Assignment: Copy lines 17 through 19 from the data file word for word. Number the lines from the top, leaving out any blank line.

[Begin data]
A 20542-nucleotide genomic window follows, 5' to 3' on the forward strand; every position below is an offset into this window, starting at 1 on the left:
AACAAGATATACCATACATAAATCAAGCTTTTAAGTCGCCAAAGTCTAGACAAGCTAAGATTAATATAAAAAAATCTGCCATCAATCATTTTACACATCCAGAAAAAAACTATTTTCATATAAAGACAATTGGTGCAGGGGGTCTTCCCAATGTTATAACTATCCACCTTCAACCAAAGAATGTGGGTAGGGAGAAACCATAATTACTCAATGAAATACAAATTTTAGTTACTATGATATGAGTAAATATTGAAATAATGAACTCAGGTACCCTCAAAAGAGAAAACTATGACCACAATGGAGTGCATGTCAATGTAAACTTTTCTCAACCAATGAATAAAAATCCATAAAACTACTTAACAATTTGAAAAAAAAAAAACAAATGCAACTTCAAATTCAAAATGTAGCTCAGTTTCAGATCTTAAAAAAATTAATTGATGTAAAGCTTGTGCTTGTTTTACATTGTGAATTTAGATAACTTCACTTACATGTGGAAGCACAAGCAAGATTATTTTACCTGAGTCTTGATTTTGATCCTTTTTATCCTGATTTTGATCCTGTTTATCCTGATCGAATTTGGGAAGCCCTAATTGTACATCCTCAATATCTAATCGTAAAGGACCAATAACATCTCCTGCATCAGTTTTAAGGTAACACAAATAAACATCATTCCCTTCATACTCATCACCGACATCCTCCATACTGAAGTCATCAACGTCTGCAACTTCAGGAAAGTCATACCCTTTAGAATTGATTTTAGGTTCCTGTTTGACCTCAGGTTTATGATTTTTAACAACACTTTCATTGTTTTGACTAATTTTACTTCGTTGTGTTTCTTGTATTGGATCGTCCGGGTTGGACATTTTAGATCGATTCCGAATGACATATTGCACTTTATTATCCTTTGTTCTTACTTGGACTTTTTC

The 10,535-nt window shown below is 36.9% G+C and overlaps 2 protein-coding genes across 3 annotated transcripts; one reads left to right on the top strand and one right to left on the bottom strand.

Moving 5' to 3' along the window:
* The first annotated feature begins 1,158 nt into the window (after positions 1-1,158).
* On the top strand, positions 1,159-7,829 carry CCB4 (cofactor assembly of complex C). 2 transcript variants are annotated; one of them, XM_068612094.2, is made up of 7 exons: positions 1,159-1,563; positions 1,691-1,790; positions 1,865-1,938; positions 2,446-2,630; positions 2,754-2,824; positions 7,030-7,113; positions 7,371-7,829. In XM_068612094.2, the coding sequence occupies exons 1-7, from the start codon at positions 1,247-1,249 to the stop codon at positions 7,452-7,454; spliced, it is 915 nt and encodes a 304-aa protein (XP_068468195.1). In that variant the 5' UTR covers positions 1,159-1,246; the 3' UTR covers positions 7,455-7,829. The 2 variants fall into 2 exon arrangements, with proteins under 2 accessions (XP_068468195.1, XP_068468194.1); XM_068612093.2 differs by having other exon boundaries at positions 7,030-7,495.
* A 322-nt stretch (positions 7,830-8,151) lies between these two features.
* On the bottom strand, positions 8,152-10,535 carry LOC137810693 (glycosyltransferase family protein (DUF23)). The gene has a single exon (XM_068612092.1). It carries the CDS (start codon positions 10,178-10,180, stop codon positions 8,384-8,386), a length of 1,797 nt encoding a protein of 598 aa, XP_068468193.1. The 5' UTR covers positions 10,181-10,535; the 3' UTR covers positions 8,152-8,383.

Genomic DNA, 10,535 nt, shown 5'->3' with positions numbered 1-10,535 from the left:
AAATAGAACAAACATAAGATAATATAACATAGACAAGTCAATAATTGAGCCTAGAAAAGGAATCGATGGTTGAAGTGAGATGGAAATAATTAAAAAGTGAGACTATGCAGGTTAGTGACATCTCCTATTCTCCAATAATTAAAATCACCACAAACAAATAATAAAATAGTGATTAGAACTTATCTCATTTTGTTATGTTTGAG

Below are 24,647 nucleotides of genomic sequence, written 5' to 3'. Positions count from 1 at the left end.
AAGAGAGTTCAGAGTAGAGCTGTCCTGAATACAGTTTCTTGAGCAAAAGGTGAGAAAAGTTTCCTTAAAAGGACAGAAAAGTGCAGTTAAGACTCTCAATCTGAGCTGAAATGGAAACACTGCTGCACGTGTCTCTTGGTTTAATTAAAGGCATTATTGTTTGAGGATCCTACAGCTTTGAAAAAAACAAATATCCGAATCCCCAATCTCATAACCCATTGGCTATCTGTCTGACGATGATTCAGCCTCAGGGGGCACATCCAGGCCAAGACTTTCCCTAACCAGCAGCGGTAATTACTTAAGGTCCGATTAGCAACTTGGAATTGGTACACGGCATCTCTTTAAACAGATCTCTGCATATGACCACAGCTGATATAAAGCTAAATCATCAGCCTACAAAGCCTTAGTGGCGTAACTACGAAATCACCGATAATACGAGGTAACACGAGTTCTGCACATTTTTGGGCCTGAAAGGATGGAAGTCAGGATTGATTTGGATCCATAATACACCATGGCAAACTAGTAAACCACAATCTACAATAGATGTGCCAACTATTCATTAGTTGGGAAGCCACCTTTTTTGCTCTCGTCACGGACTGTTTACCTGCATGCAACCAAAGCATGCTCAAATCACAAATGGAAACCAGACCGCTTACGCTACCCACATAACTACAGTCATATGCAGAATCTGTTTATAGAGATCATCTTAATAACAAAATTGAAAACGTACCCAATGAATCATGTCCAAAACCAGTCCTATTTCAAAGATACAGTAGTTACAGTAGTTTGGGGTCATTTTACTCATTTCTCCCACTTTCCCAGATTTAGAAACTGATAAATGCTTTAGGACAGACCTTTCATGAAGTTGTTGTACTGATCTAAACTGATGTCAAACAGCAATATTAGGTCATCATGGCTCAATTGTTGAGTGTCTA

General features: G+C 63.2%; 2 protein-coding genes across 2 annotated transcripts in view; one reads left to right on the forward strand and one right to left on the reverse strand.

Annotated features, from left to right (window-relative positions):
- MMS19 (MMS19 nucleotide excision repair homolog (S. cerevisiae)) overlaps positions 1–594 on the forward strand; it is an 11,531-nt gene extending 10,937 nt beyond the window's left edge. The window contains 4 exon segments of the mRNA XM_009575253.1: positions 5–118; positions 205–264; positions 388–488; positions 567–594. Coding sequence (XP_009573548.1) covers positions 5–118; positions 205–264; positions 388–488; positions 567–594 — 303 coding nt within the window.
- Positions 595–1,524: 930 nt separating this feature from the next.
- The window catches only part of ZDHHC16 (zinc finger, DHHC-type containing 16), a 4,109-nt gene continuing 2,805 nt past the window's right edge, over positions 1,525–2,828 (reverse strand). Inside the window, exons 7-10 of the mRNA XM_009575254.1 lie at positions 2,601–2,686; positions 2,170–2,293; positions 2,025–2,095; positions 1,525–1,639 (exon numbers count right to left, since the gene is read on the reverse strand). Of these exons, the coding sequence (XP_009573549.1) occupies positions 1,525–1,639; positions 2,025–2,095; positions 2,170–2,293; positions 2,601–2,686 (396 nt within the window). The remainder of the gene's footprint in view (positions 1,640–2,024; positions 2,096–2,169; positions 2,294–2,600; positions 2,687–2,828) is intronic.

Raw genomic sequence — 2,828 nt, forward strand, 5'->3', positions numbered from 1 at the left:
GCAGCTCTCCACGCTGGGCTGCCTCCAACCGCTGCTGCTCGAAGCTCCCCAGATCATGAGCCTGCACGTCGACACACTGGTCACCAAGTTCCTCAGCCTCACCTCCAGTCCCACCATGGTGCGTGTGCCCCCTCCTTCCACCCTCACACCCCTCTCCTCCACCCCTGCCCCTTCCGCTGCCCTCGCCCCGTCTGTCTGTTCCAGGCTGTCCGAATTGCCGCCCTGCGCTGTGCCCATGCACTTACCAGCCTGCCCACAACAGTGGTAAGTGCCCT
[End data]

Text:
- The window catches only part of ZDHHC16 (zinc finger, DHHC-type containing 16), a 4,109-nt gene continuing 2,805 nt past the window's right edge, over positions 1,525–2,828 (reverse strand). Inside the window, exons 7-10 of the mRNA XM_009575254.1 lie at positions 2,601–2,686; positions 2,170–2,293; positions 2,025–2,095; positions 1,525–1,639 (exon numbers count right to left, since the gene is read on the reverse strand). Of these exons, the coding sequence (XP_009573549.1) occupies positions 1,525–1,639; positions 2,025–2,095; positions 2,170–2,293; positions 2,601–2,686 (396 nt within the window). The remainder of the gene's footprint in view (positions 1,640–2,024; positions 2,096–2,169; positions 2,294–2,600; positions 2,687–2,828) is intronic.

Raw genomic sequence — 2,828 nt, forward strand, 5'->3', positions numbered from 1 at the left:
GCAGCTCTCCACGCTGGGCTGCCTCCAACCGCTGCTGCTCGAAGCTCCCCAGATCATGAGCCTGCACGTCGACACACTGGTCACCAAGTTCCTCAGCCTCACCTCCAGTCCCACCATGGTGCGTGTGCCCCCTCCTTCCACCCTCACACCCCTCTCCTCCACCCCTGCCCCTTCCGCTGCCCTCGCCCCGTCTGTCTGTTCCAGGCTGTCCGAATTGCCGCCCTGCGCTGTGCCCATGCACTTACCAGCCTGCCCACAACAGTGGTAAGTGCCCT